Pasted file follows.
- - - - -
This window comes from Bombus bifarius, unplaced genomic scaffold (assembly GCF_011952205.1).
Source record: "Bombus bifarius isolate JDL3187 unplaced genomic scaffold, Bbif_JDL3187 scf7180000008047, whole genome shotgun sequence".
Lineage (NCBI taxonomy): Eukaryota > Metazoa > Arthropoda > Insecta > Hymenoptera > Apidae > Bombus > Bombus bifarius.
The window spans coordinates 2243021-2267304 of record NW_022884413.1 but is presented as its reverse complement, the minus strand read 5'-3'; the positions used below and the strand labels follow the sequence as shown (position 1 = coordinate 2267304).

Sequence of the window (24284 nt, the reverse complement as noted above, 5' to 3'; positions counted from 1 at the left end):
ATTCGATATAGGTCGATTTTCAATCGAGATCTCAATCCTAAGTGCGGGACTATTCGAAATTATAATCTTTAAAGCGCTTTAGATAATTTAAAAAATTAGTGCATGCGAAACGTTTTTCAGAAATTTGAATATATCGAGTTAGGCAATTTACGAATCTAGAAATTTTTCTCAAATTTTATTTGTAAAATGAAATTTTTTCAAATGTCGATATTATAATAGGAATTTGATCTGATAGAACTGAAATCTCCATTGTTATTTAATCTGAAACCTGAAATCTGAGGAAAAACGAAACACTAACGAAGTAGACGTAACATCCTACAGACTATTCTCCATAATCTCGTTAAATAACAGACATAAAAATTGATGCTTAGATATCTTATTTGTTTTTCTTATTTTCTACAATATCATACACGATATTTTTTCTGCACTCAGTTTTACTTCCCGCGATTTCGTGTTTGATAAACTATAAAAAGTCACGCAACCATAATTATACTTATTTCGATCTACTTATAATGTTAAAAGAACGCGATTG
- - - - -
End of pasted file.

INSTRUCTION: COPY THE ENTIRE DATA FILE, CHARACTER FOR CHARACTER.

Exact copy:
This window comes from Bombus bifarius, unplaced genomic scaffold (assembly GCF_011952205.1).
Source record: "Bombus bifarius isolate JDL3187 unplaced genomic scaffold, Bbif_JDL3187 scf7180000008047, whole genome shotgun sequence".
Lineage (NCBI taxonomy): Eukaryota > Metazoa > Arthropoda > Insecta > Hymenoptera > Apidae > Bombus > Bombus bifarius.
The window spans coordinates 2243021-2267304 of record NW_022884413.1 but is presented as its reverse complement, the minus strand read 5'-3'; the positions used below and the strand labels follow the sequence as shown (position 1 = coordinate 2267304).

Sequence of the window (24284 nt, the reverse complement as noted above, 5' to 3'; positions counted from 1 at the left end):
ATTCGATATAGGTCGATTTTCAATCGAGATCTCAATCCTAAGTGCGGGACTATTCGAAATTATAATCTTTAAAGCGCTTTAGATAATTTAAAAAATTAGTGCATGCGAAACGTTTTTCAGAAATTTGAATATATCGAGTTAGGCAATTTACGAATCTAGAAATTTTTCTCAAATTTTATTTGTAAAATGAAATTTTTTCAAATGTCGATATTATAATAGGAATTTGATCTGATAGAACTGAAATCTCCATTGTTATTTAATCTGAAACCTGAAATCTGAGGAAAAACGAAACACTAACGAAGTAGACGTAACATCCTACAGACTATTCTCCATAATCTCGTTAAATAACAGACATAAAAATTGATGCTTAGATATCTTATTTGTTTTTCTTATTTTCTACAATATCATACACGATATTTTTTCTGCACTCAGTTTTACTTCCCGCGATTTCGTGTTTGATAAACTATAAAAAGTCACGCAACCATAATTATACTTATTTCGATCTACTTATAATGTTAAAAGAACGCGATTG